Even friends can make you fall. It is difficult for people to accept the fact that friends and acquaintances might be luring them to do wrong. Young people want to be accepted, so they do not want to confront or criticize a friend for wrong plans or actions. Many other people can't even see how their friends' actions could lead to trouble. While we should be accepting of others, we need a healthy skepticism about human behavior. When you feel yourself being heavily influenced, proceed with caution. Don't let your friends cause you to fall into sin.

[A FORK IN THE ROAD] Several artists were asked to illustrate their concepts of temptation. When their paintings were unveiled, some of them depicted man's attempt to achieve fame and fortune at any cost. Others pictured mankind's struggle against the alluring desires of the flesh.

The prize-winning canvas, however, was quite different. It portrayed a quiet country lane with a man walking among inviting shade trees and lovely wild flowers. In the distance the way divided into two roads, the one leading to the right, the other to the left. The road that veered to the left seemed almost as inviting as the one that kept to the right. But if the traveler chose to take it, he would soon become mired in the mud. The artist was conveying the thought that sin's allurements are extremely subtle. They present themselves as an innocent looking fork in the road.

The "path of the wicked" may seem harmless at first, and we tell ourselves that we would never fall into gross sin. But that's just the kind of thinking that can divert us from the path of righteousness. A good traffic rule on the road of life: When you meet temptation stay right.

Father, Give us wisdom to reject all but the highway trod by Your pilgrims on the upward road that leads us straight to Yourself oh God."

"Blessed is the man that walketh not in the counsel of the ungodly, nor standeth in the way of sinners, nor sitteth in the seat of the scornful" (Psalm 1:1). There is a progression of sin—from walking, to standing, to sitting, from passing through to spending time, to being comfortable with it. That is why Solomon says in verse 15 not even to take the first step. Avoid it at all cost. "Avoid it, do not pass by it; Turn away from it and pass on."

The way of evil men may seem pleasant and sociable and the best or easiest way to accomplish some desire or goal but it is an evil way and will lead you to an evil end. Therefore you should stay as far away from that path as you can! Turn from everything that even looks like sin or looks like would lead to sin. Don't enter it! Avoid it! Don't go near it! Avoid it! Go as far from it as you can! Certainly we must witness to unsaved people whom the Lord brings to us, but we must never adopt their lifestyle or imitate their ways. When it looks like you have made a wrong turn, make haste to turn back to God's path. God doesn't guide His children when they're walking in darkness. When you're living in the will of God, the path gets brighter and brighter, not darker and darker (1 John 1:5-10).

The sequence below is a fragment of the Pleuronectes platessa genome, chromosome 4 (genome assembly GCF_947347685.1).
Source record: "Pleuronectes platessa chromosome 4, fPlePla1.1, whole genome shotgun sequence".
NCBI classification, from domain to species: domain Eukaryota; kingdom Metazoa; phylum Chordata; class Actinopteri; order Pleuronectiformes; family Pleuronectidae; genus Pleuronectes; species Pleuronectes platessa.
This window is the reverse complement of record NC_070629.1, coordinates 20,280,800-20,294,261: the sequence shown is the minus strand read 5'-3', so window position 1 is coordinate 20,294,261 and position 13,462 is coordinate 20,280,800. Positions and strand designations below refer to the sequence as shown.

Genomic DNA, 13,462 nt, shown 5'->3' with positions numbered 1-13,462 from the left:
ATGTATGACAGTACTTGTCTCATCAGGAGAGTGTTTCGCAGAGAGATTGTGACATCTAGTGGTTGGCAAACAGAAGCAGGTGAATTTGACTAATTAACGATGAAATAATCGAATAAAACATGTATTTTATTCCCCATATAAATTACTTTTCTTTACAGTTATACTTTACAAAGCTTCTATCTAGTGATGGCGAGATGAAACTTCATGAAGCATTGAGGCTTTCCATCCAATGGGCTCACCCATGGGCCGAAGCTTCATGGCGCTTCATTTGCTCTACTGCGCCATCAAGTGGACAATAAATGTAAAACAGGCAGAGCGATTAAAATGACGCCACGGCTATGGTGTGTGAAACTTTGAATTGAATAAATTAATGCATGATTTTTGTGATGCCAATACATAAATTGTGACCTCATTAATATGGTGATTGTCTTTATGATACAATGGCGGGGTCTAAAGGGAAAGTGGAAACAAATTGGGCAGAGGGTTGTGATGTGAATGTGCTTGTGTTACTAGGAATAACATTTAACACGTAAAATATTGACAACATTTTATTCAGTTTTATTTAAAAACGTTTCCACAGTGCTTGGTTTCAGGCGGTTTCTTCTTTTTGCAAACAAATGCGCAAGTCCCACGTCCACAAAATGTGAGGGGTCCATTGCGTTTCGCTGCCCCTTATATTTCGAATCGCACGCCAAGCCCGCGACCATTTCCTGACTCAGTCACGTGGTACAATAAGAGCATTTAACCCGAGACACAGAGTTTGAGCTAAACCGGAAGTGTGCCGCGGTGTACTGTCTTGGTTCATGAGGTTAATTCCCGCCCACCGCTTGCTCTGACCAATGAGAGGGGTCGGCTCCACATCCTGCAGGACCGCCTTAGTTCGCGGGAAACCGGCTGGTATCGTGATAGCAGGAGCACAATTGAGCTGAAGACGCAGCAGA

[RUNNING FROM SIN] The story is told of a young girl who accepted Christ as her Savior and applied for membership in a local church. "Were you a sinner before you received the Lord Jesus into your life?" inquired an old deacon. "Yes, sir," she replied. "Well, are you still a sinner?" "To tell you the truth, I feel I'm a greater sinner than ever." "Then what real change have you experienced?" "I don't quite know how to explain it," she said, "except I used to be a sinner running after sin, but now that I am saved I'm a sinner running from sin!" She was received into the fellowship of the church, and she proved by her consistent life that she was truly a child of God.

Our attitude toward sin is a pretty good indicator of our spiritual vitality. If we take sin lightly, we might well question the genuineness of our relationship to Christ. As believers, we must determine with His help to shun anything that might make us stumble or could lead us into a state of spiritual defeat. In his commentary on Proverbs 4, Matthew Henry compared sin to a highly contagious disease. He wrote, "Venture not into the company of those that are infected with this plague, no, not even if you think yourself guarded with the antidote of grace." Grace will not be enough if you come into constant close contact with sin. Remember, sin is a contagious disease, we catch from others. Don't take sin lightly! Run from it!

Verse 16 asks us to consider the character of the people whose path we are urgently warned to shun in verses 14 & 15. "For they cannot sleep unless they do evil; And they are robbed of sleep unless they make someone stumble."

Godless associates will make us stumble by their evil influence. The Christian who associate with those who make little of God and light of wrong will find that the influence of these people will eventually cause him or her to "stumble." The activities we are involved in can hurt us. When we follow evil pathways, we will be walking out of the light into the darkness. And sooner or later we will stumble and fall and hurt ourselves - and others.

So deviant become the wicked that they can "sleep" the sleep of the satisfied only on those nights when they have done harm ("evil") to the innocent and made well-meaning people "fall flat" (or "stumble"). They are unable to sleep because the day has passed without an opportunity to obtain gain or advantage by some deed or word. The interruption in this course of conduct which has become like second nature would be like an interruption in their drug and makes them sick. They become addicted to godless behavior. Mischief is the drug that brings exhaustion and sleep to them.